A reply to Melissa Lane's "Antianarchia: interpreting political thought in Plato" In these comments I focus on how to think of antianarchia as an element of Plato's political thought, and in doing so raise some methodological questions about how to read Plato’s dialogues, focusing on what is involved in attributing views to Plato in general.
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  6. Aspects of Plato's Political Thinking in the Timaeus and the 10th Book of Laws.Panagiotis Pavlos - 2013 - In Alexey V. Tsyb (ed.), ΠΛΑΤΩΝΟΠΟΛΙΣ: Philosophy of Antiquity as an interdisciplinary synthesis of philosophical, historical and philological studies. Sociological Institute of the Russian Academy of Sciences, St. Petersburg's Plato Society. pp. 40-44.
    Short communication published in the Proceedings of the International Summer School for Young Researchers Platwnopolis, in St. Petersburg, Russia, 2012.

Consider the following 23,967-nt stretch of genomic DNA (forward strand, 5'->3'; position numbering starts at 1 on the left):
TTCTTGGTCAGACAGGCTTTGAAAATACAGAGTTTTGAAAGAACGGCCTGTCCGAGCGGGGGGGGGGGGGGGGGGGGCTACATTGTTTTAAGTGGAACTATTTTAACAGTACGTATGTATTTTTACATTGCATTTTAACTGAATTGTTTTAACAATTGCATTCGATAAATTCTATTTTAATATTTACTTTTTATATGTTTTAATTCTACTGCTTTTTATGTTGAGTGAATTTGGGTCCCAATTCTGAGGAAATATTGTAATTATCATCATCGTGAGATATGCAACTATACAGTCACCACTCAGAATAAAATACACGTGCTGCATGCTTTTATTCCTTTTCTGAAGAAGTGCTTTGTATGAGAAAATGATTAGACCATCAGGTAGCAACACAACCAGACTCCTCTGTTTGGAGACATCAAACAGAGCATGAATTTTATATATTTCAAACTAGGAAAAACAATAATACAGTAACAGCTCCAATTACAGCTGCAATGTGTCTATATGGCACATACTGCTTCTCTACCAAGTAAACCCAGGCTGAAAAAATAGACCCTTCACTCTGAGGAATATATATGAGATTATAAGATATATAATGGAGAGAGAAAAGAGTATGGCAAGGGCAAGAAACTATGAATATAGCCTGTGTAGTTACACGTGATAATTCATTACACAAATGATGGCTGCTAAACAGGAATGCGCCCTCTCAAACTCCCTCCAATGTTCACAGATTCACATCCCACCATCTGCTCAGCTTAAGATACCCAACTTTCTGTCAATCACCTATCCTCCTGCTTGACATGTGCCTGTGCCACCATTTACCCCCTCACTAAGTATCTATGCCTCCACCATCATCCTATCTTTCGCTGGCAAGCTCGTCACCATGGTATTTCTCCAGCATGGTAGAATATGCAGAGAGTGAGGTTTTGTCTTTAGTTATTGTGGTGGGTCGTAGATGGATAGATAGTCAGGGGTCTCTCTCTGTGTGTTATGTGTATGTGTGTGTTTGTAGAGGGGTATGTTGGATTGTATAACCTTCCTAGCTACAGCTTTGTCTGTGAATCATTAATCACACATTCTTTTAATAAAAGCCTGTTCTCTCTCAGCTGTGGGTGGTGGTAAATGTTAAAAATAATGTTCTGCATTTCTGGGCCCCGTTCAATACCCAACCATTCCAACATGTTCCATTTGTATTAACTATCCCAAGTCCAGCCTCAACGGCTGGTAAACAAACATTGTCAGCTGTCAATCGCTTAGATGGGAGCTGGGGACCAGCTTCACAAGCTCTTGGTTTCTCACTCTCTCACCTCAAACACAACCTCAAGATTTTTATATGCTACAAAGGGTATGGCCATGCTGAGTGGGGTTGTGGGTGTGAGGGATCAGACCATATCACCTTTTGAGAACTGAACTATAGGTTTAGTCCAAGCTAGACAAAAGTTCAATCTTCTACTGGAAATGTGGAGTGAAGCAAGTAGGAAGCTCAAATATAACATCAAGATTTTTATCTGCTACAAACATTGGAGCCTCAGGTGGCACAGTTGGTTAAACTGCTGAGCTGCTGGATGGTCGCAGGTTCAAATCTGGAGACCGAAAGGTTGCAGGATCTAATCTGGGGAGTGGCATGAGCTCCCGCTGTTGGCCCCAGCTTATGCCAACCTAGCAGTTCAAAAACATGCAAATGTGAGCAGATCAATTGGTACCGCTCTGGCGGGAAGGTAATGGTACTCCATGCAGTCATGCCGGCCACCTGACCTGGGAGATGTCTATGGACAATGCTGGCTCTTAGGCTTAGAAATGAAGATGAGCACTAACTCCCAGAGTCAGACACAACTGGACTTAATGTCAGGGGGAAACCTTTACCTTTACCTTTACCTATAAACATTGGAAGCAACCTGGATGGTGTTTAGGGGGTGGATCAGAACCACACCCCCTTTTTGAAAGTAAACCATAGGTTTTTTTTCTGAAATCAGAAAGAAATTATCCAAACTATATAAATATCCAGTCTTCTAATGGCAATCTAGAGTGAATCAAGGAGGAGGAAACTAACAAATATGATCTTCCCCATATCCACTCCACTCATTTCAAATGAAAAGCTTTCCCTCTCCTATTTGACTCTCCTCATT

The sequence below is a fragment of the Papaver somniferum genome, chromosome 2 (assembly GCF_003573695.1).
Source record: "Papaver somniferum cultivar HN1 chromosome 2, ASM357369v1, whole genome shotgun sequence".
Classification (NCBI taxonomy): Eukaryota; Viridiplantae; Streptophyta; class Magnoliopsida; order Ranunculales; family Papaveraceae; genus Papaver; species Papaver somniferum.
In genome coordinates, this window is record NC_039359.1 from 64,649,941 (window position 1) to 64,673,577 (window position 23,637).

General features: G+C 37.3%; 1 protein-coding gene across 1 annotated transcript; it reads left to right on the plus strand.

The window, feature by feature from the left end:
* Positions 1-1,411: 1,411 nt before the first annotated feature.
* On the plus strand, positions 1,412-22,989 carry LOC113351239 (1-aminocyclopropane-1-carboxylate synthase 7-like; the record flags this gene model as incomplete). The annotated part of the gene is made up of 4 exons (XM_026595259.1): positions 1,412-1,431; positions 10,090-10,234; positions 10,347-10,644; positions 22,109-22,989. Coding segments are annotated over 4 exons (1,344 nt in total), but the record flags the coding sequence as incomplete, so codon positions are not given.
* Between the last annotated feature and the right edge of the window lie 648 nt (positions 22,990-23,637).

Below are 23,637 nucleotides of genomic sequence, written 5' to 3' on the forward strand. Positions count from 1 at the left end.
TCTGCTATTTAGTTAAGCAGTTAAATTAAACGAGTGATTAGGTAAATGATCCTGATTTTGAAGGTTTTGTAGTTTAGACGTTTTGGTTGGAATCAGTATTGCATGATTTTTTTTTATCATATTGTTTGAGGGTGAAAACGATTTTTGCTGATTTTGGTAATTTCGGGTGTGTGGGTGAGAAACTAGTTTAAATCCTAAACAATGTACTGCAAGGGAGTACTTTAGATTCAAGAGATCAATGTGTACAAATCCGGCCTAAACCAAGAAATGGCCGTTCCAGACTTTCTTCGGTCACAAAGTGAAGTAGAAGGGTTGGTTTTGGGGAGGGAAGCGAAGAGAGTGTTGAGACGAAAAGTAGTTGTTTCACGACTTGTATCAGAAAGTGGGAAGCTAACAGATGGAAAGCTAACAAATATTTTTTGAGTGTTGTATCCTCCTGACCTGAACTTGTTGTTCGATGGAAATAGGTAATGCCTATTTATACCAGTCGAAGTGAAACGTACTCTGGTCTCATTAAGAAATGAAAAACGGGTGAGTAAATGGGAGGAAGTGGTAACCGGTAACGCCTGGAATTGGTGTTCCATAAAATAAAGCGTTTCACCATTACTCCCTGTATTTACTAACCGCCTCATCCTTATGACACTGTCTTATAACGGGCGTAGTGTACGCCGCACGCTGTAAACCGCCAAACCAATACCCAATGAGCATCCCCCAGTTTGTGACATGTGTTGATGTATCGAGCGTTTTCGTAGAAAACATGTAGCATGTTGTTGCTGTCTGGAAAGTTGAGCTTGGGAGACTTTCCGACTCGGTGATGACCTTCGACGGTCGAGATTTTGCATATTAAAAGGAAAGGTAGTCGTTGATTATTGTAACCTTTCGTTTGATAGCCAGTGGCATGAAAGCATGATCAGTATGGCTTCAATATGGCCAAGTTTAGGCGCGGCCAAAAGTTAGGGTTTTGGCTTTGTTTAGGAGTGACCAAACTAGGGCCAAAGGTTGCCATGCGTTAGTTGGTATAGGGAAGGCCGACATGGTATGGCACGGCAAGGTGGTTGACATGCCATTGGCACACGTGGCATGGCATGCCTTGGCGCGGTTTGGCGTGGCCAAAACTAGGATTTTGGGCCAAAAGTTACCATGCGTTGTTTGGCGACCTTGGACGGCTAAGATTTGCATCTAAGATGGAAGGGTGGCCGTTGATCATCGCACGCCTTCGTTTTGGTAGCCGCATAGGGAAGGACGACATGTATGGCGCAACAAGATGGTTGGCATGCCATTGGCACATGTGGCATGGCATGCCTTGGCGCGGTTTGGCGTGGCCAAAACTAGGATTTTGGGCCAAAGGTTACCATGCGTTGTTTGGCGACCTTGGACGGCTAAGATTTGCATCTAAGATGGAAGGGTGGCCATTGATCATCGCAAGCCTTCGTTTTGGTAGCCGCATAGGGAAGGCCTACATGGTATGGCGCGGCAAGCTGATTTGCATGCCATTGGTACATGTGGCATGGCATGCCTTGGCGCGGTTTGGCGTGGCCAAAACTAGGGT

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  7. Plato's Republic in Its Athenian Context.Debra Nails - 2012 - History of Political Thought 33 (1):1-23.
    Plato's Republic critiques Athenian democracy as practised during the Peloponnesian War years. The diseased city Socrates attempts to purge mirrors Athens in crucial particulars, and his proposals should be evaluated as counter-weights to existing institutions and practices, not as absolutes to be instantiated. Plato's assessment of the Athenian polity incorporates two strategies -- one rhetorical, the other argumentative -- both of which I address. Failure to consider Athens a catalyst for Socrates' arguments has led to the misconception that Plato was (...)